The Legacy and Moral Resolve of Reverend Johnson
Working under the pen name Lewis Allan, Abel Meeropol wrote “Bitter Fruit” in 1937 as a protest against the horrors of racism, especially the pervasiveness of lynching in the United States. The poem masterfully illustrates the incongruity between the beautiful countryside of the American South and the appalling practice of lynching.
Two years after Meeropol penned the poem, the legendary jazz singer Billie Holiday immortalized it as the song, “Strange Fruit.” Despite it’s dark subject matter, Holiday’s haunting rendition became a hit in the late 1930s and has remained an American classic ever since. Time Magazine even declared it the “Best Song of the Century” in 1999.
Meeropol was motivated to write the poem as a response to Lawrence Beitler’s monstrous photo of the August 7, 1930 lynching of Tom Shipp and Abe Smith in Marion, Indiana. The photo shows the brutal hanging of the two African American teenagers at Grant County’s courthouse square with a jeering mob standing by. Beitler worked for ten days to make thousands of copies of the photograph, selling them for 50 cents each. The photo appeared in a few newspapers, but Beitler’s copies were widely circulated around the United States throughout the 1930s. The Indiana historian James Madison wrote that, for some, the photo became “a reassurance of white supremacy and of race solidarity in the face of any perceived black threat.” Meeropol’s reaction to the photo, however, was one of unmitigated horror.
The Equal Justice Initiative defines lynching as a form of racial terrorism, used as “a tool to enforce Jim Crow laws and racial segregation — a tactic for maintaining racial control by victimizing the entire African American community.” A Tuskegee Institute report found that Americans lynched 4,743 people from 1877 through 1968, 3,446 of whom were African American. Lynching was most common in the south, but it wasn’t unknown in northern states. EJI has identified 18 recorded instances of lynching in Indiana, including the 1930 barbarous murder of Shipp and Smith.
The Marion lynching was one of the darkest days in Indiana’s history. However, we can take solace in the fact that a brave Munsonian played a virtuous role in the story. Following the lynching, John E. Johnson (often as J.E. Johnson), a pastor at Shaffer Chapel in Muncie and a practicing mortician, traveled to Marion and retrieved the bodies of Shipp and Smith. He brought them to his mortuary in Muncie’s Whitely neighborhood for proper embalming, doing so at his own expense.
As Johnson was returning to Muncie with their remains, rumors began circulating that a white mob was plotting to storm into his funeral home and further desecrate the bodies. Hurley Goodall and Elizabeth Campbell wrote in “The Other Side of Middletown” that “Muncie’s Negro community, aided by principled white law enforcement officers, gathered up arms, rallied at nearby Shaffer Chapel Church, and held an all-night vigil…vowing to protect Reverend Johnson and the two bodies.” Johnson was able to complete his work and return Shipp and Smith to their families the next day for burial.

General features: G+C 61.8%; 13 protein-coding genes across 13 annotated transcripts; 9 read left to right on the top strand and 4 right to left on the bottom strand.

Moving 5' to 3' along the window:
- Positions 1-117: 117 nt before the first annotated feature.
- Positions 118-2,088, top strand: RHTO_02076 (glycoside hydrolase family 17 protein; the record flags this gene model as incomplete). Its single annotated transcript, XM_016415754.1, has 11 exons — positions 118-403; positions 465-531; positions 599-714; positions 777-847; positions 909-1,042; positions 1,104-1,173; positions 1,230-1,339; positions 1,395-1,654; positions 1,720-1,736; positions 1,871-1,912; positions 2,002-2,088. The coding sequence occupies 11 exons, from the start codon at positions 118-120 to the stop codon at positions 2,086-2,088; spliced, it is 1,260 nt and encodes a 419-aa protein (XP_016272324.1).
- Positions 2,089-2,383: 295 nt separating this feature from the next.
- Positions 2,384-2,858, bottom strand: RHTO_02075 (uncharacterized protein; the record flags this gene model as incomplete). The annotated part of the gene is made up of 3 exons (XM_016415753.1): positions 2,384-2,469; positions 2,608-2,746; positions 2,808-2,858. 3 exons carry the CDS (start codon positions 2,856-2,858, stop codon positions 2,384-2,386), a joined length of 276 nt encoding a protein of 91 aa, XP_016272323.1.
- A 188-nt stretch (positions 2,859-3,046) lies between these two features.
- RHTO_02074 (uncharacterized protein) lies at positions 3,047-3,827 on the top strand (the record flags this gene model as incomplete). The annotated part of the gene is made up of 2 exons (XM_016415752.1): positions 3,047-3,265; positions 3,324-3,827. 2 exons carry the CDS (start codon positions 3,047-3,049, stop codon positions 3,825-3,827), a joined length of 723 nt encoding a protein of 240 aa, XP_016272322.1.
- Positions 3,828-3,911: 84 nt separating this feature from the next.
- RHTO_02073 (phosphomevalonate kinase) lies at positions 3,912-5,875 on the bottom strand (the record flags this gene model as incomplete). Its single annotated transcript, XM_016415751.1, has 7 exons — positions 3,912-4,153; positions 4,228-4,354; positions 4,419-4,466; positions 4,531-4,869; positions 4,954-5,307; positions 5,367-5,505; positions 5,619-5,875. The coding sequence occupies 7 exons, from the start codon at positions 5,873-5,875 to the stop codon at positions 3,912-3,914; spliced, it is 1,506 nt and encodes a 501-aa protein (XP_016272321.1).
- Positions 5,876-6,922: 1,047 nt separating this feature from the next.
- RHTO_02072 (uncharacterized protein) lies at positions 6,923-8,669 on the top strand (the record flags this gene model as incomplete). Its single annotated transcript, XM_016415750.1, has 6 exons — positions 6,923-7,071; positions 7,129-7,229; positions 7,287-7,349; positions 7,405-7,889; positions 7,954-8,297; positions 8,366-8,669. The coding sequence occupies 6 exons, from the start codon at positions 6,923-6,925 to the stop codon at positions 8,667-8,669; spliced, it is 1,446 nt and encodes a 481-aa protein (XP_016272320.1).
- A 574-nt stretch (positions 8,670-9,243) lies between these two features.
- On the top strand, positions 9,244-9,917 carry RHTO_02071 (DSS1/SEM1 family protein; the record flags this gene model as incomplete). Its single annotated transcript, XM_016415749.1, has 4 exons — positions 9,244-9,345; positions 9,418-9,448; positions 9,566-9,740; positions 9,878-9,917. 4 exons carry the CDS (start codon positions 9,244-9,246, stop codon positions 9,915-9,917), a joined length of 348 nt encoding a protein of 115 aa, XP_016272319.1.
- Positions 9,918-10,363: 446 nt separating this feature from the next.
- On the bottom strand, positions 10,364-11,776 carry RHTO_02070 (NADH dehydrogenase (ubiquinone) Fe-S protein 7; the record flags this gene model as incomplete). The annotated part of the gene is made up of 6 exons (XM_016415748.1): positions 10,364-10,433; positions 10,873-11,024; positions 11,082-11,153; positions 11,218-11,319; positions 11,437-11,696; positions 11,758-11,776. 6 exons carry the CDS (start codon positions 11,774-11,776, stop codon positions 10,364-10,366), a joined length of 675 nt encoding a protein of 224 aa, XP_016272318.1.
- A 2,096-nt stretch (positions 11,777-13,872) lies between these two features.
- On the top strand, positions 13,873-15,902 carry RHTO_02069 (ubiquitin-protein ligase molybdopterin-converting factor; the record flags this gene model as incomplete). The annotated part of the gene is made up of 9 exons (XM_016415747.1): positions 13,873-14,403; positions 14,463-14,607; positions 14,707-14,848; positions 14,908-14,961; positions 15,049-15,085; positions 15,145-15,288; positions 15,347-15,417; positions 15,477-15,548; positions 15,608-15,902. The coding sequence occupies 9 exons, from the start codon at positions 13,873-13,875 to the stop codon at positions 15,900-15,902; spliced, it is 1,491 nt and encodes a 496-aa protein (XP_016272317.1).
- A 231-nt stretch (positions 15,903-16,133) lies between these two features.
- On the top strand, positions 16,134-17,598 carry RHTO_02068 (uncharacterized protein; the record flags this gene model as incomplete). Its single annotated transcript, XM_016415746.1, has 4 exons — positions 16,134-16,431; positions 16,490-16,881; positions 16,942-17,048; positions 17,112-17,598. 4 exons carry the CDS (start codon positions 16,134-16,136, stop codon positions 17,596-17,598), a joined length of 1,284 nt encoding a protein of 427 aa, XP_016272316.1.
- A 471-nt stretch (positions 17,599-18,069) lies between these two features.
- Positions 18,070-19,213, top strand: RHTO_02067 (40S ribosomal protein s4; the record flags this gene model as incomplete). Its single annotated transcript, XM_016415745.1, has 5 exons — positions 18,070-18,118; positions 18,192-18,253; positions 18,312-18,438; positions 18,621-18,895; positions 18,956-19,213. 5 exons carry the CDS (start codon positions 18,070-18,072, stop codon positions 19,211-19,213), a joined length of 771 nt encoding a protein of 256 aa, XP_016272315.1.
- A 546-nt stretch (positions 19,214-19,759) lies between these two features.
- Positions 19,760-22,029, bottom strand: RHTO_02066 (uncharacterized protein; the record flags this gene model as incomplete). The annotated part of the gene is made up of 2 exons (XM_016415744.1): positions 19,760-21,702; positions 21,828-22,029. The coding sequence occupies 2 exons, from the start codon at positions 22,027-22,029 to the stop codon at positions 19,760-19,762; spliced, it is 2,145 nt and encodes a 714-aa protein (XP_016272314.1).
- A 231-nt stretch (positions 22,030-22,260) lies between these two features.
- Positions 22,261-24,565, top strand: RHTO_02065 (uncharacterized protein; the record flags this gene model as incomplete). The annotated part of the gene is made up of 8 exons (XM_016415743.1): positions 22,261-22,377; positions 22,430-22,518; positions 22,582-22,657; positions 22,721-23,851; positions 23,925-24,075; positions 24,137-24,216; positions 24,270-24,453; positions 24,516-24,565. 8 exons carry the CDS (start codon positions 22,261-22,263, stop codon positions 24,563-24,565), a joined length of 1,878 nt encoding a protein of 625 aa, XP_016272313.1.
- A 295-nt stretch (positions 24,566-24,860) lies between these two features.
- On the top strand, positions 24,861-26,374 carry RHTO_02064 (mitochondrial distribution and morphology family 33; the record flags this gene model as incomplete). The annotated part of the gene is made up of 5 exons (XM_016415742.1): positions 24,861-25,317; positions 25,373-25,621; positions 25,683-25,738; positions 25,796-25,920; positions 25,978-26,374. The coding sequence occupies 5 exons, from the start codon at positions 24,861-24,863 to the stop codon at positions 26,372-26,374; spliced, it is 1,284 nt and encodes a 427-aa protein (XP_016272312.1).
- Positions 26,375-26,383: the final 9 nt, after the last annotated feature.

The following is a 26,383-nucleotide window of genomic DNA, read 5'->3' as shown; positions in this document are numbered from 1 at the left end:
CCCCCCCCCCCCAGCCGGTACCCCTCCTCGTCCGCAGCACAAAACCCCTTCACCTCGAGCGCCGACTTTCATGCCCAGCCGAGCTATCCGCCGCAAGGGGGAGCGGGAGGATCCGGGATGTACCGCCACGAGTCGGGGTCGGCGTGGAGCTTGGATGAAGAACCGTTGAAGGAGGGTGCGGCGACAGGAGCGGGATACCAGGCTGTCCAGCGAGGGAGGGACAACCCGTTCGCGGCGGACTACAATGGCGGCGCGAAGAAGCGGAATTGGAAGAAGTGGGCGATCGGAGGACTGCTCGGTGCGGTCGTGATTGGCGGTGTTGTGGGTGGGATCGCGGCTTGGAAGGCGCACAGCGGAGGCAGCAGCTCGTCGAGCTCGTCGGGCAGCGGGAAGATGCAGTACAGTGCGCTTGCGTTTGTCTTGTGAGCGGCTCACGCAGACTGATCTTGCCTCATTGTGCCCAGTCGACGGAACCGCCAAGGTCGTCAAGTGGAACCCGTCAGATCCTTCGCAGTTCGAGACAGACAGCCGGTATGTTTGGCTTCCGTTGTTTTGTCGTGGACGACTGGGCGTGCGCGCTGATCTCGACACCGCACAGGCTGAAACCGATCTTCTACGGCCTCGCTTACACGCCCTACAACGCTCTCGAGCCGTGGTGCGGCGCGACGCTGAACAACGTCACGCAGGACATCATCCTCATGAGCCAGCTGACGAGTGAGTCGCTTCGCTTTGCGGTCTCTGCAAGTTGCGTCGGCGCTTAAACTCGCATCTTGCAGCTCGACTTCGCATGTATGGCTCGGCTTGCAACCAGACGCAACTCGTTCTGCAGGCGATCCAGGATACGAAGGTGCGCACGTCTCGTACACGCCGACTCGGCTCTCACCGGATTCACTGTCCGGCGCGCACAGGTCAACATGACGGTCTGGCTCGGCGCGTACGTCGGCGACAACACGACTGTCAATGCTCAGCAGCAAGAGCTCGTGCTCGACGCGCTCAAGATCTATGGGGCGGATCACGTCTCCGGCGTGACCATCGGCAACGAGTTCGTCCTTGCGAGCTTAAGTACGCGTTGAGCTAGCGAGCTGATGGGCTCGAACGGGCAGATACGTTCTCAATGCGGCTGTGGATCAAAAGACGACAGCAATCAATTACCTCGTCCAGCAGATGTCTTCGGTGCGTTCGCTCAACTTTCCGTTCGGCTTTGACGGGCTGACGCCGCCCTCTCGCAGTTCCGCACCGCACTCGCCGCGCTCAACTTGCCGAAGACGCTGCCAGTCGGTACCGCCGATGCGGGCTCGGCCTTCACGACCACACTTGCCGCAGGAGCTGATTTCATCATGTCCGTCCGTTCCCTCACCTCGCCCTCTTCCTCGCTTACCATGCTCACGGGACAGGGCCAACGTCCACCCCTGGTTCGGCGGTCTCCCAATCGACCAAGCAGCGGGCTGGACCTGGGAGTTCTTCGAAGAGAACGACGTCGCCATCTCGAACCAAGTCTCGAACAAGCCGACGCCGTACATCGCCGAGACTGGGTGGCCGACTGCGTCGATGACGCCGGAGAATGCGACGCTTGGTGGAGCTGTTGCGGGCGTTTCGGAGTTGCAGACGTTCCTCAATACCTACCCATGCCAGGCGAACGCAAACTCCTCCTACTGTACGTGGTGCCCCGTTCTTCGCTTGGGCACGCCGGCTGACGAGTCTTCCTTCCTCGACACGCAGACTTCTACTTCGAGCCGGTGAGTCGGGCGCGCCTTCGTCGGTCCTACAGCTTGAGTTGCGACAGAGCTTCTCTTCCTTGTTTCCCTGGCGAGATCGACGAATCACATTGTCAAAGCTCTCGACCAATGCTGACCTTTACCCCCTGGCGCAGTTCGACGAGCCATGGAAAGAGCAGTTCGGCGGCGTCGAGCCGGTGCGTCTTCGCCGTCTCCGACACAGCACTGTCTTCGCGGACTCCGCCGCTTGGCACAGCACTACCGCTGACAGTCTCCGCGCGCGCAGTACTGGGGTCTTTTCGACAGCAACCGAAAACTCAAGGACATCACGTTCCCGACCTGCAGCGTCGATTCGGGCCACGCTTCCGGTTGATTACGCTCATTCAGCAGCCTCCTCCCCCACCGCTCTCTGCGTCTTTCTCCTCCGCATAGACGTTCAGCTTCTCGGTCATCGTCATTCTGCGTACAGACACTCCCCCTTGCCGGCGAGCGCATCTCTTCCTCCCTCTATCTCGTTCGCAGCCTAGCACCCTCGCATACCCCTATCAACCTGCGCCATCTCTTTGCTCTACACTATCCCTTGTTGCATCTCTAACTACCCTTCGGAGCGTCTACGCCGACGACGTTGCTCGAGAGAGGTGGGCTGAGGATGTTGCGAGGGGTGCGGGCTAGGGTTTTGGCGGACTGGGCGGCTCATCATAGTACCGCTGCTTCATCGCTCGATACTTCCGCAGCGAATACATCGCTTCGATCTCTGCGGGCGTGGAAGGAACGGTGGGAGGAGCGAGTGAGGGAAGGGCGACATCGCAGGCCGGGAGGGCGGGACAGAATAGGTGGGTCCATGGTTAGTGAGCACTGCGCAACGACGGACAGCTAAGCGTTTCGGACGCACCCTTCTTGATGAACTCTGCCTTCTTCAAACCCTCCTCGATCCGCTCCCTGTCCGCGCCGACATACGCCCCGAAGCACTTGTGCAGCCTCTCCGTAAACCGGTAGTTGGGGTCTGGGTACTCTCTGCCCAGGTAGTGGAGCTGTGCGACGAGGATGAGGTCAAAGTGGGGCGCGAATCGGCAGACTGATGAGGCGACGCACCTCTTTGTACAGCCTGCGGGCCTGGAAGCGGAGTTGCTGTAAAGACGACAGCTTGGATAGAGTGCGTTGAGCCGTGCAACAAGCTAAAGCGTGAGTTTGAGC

The story of the Marion lynching is well known and told by far better writers than me (see “The Other Side of Middletown,” James Cameron’s “A Time of Terror,” and James Madison’s “A Lynching in the Heartland”). However, I want to contribute to that history by emphasizing the outsized role of Reverend J. E. Johnson.
Johnson, along with those defending from Shaffer Chapel, demonstrated exceptional courage and a moral resolve that speaks as loudly to us in 2020 as it did ninety years ago. Johnson’s brave choice in August of 1930 places him firmly into the pantheon of Muncie’s most heroic residents. His story should be frequently recited so that it’s never forgotten.
History hasn’t recorded many particulars about Reverend Johnson’s life, but enough information exists for me to construct a short biography.
We only have fragmentary details from Reverend J.E. Johnson’s early life, but we know he was born in Norfolk, Virginia on November 4, 1884. His family soon moved to Charleston, West Virginia, where Johnson spent his formative years. In his early twenties, he moved to Chicago and attended the Barnes School of Anatomy, Sanitary Science, and Embalming. Johnson was the only African American in his class and graduated with honors in 1908. From there, he briefly moved to New York City to take an advanced course in mortuary science.
After his studies, Johnson resettled in Springfield, Ohio in 1910 and established a mortuary. In 1913 he moved to Louisville and worked at several funeral homes, gaining a reputation as an exceptional embalmer. Hurley Goodall and J. Paul Mitchell wrote in “A History of Negroes in Muncie” that Johnson supposedly knew a special “embalming secret that preserved bodies for long periods of time.”
Johnson also had an active civic and religious life in Louisville. In 1920 he became a minister in the African Methodist Episcopal Church, ordained by the famous activist and AME bishop Archibald J. Carey Sr.
Johnson then began pastoral work in Taylorsville, Kentucky, a position which his obituary indicated that he held for seven years before moving to Muncie. But this can’t be accurate, as Johnson’s name appears in Muncie newspapers in the early 1920s as a local mortician. Records and newspaper articles also show that Johnson began working as a part-time pastor at Shaffer Chapel around the same time.
Regardless, J.E. Johnson was firmly established in Muncie by the late 1920s as a community leader, minister, and undertaker. When he first arrived, Johnson briefly operated a cleaning and pressing business, then opened his own mortuary at the corner of Lowell and Wolfe streets. Within a few years, he moved the business to a brick building in McCulloch Park, before relocating it again to 1414 Highland Avenue. The Johnson Funeral Home was a half-block away and within eyeshot of Shaffer Chapel.
For many years, Johnson was the only Black mortician in the city and his funeral parlor the only one catering to Muncie’s African American community. In the Middletown Digital Oral History project, an anonymous interviewee in 1980 remembered that Reverend Johnson “was one of the best undertakers that ever hit Muncie.” His skill made him quite popular in the Black community but also among Muncie’s white morticians. Goodall and Mitchell wrote that many African Americans in Muncie “believed that white morticians tried hard to get him to reveal his embalming secrets, but he refused to divulge them, although he occasionally did work for white establishments.”